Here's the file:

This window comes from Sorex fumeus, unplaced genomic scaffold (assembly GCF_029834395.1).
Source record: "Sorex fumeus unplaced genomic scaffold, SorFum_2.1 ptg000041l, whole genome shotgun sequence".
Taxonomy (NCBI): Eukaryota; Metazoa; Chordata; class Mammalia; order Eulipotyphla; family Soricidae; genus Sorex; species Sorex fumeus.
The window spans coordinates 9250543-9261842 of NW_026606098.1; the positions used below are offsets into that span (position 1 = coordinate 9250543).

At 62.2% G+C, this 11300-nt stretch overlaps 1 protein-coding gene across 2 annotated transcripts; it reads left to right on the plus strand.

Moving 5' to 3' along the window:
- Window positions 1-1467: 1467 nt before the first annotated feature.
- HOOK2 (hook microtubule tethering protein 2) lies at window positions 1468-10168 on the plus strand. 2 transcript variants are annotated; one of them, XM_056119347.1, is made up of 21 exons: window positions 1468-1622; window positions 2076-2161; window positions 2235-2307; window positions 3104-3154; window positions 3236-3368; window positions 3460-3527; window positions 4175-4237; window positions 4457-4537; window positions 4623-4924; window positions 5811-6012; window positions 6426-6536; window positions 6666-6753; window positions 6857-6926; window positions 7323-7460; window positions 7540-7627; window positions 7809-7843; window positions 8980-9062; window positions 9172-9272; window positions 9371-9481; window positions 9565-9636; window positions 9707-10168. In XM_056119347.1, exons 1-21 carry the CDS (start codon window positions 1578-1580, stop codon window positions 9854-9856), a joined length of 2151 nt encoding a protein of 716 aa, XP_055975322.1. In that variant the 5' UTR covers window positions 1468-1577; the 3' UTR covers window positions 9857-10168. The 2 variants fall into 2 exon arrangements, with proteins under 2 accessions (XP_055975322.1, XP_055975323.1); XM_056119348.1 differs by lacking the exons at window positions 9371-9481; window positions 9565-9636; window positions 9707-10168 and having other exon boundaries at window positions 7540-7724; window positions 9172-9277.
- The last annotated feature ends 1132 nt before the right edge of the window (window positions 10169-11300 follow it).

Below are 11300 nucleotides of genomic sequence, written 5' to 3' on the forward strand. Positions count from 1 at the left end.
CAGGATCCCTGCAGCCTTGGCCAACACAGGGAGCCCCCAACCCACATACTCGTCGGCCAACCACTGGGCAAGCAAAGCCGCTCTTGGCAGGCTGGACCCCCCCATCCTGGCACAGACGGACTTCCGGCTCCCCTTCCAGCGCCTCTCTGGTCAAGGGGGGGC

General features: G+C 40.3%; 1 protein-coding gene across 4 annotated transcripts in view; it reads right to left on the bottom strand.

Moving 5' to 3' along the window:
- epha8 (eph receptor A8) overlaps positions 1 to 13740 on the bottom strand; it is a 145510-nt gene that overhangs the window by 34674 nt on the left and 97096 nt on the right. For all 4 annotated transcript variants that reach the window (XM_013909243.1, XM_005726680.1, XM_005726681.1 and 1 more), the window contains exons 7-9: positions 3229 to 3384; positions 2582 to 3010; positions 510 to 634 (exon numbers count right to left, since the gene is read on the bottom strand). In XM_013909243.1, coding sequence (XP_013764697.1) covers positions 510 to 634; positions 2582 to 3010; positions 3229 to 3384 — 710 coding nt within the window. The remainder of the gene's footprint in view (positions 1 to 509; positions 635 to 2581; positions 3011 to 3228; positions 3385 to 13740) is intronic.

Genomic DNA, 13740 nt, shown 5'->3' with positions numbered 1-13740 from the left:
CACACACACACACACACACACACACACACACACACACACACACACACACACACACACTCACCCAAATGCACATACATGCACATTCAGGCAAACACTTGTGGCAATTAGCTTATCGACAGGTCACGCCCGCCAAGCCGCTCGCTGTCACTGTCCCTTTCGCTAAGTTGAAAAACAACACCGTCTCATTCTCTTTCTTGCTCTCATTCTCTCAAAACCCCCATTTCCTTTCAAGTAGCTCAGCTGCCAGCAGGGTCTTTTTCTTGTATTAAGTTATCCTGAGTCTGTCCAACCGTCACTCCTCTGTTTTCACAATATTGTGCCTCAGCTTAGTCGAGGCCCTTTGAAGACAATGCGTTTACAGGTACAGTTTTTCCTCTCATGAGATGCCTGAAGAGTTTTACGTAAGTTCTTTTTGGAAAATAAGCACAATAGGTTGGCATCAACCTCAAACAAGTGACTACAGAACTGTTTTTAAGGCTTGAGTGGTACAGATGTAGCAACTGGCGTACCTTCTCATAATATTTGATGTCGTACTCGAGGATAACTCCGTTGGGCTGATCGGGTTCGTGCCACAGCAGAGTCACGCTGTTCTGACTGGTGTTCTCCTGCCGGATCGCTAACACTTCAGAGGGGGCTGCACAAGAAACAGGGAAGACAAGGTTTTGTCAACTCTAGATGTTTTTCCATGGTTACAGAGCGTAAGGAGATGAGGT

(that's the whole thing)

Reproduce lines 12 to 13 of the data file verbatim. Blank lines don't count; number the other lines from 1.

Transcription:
General features: G+C 40.3%; 1 protein-coding gene across 4 annotated transcripts in view; it reads right to left on the bottom strand.

Moving 5' to 3' along the window: